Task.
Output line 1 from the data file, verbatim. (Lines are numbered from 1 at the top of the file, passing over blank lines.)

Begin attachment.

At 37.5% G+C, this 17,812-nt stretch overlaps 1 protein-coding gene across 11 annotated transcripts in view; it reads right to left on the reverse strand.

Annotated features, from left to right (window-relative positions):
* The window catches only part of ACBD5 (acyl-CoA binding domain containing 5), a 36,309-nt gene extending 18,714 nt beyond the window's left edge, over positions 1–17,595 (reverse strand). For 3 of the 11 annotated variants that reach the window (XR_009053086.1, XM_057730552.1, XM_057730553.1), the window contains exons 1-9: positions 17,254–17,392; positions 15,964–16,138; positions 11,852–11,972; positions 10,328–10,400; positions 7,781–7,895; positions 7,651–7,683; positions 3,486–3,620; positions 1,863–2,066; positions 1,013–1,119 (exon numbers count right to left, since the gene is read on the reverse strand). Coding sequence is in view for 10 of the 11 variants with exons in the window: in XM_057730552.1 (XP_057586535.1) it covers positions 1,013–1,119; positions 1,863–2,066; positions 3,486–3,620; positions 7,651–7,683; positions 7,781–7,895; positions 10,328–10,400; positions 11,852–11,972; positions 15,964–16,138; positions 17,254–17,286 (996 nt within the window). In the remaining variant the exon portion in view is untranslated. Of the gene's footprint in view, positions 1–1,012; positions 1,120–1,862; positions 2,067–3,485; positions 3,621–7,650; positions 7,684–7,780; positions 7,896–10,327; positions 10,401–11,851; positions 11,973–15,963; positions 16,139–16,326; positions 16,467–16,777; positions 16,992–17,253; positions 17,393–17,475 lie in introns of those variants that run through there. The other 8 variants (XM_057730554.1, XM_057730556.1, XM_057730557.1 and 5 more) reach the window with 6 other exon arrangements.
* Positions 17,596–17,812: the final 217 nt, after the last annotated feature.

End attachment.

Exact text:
At 37.5% G+C, this 17,812-nt stretch overlaps 1 protein-coding gene across 11 annotated transcripts in view; it reads right to left on the reverse strand.